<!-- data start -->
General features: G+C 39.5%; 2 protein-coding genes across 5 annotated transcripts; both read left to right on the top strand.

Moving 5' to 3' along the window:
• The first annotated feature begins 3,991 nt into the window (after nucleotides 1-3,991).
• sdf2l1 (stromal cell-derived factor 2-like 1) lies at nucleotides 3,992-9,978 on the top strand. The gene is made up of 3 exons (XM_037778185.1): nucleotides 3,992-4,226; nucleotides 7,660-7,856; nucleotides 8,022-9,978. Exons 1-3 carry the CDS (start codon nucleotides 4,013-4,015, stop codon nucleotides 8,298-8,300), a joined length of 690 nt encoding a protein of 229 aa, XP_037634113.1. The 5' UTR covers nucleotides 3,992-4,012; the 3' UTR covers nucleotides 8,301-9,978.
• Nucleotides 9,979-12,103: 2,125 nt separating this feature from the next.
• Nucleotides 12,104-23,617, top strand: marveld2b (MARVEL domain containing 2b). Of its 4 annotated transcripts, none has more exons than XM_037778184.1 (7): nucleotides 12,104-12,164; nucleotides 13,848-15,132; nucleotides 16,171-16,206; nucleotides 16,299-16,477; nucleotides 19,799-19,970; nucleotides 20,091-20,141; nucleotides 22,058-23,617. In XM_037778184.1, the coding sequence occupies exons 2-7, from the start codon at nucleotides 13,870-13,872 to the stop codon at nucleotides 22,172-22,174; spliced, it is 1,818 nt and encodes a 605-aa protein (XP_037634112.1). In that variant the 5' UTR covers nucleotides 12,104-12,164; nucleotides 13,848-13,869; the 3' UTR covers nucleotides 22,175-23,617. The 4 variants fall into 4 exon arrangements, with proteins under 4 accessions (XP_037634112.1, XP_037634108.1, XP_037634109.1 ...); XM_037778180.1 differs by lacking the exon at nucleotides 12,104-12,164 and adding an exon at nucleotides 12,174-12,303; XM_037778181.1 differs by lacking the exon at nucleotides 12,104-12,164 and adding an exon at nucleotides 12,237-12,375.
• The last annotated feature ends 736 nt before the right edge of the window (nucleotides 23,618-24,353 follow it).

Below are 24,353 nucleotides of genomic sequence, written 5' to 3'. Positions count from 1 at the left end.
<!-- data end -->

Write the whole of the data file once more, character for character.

General features: G+C 39.5%; 2 protein-coding genes across 5 annotated transcripts; both read left to right on the top strand.

Moving 5' to 3' along the window:
• The first annotated feature begins 3,991 nt into the window (after nucleotides 1-3,991).
• sdf2l1 (stromal cell-derived factor 2-like 1) lies at nucleotides 3,992-9,978 on the top strand. The gene is made up of 3 exons (XM_037778185.1): nucleotides 3,992-4,226; nucleotides 7,660-7,856; nucleotides 8,022-9,978. Exons 1-3 carry the CDS (start codon nucleotides 4,013-4,015, stop codon nucleotides 8,298-8,300), a joined length of 690 nt encoding a protein of 229 aa, XP_037634113.1. The 5' UTR covers nucleotides 3,992-4,012; the 3' UTR covers nucleotides 8,301-9,978.
• Nucleotides 9,979-12,103: 2,125 nt separating this feature from the next.
• Nucleotides 12,104-23,617, top strand: marveld2b (MARVEL domain containing 2b). Of its 4 annotated transcripts, none has more exons than XM_037778184.1 (7): nucleotides 12,104-12,164; nucleotides 13,848-15,132; nucleotides 16,171-16,206; nucleotides 16,299-16,477; nucleotides 19,799-19,970; nucleotides 20,091-20,141; nucleotides 22,058-23,617. In XM_037778184.1, the coding sequence occupies exons 2-7, from the start codon at nucleotides 13,870-13,872 to the stop codon at nucleotides 22,172-22,174; spliced, it is 1,818 nt and encodes a 605-aa protein (XP_037634112.1). In that variant the 5' UTR covers nucleotides 12,104-12,164; nucleotides 13,848-13,869; the 3' UTR covers nucleotides 22,175-23,617. The 4 variants fall into 4 exon arrangements, with proteins under 4 accessions (XP_037634112.1, XP_037634108.1, XP_037634109.1 ...); XM_037778180.1 differs by lacking the exon at nucleotides 12,104-12,164 and adding an exon at nucleotides 12,174-12,303; XM_037778181.1 differs by lacking the exon at nucleotides 12,104-12,164 and adding an exon at nucleotides 12,237-12,375.
• The last annotated feature ends 736 nt before the right edge of the window (nucleotides 23,618-24,353 follow it).

Below are 24,353 nucleotides of genomic sequence, written 5' to 3'. Positions count from 1 at the left end.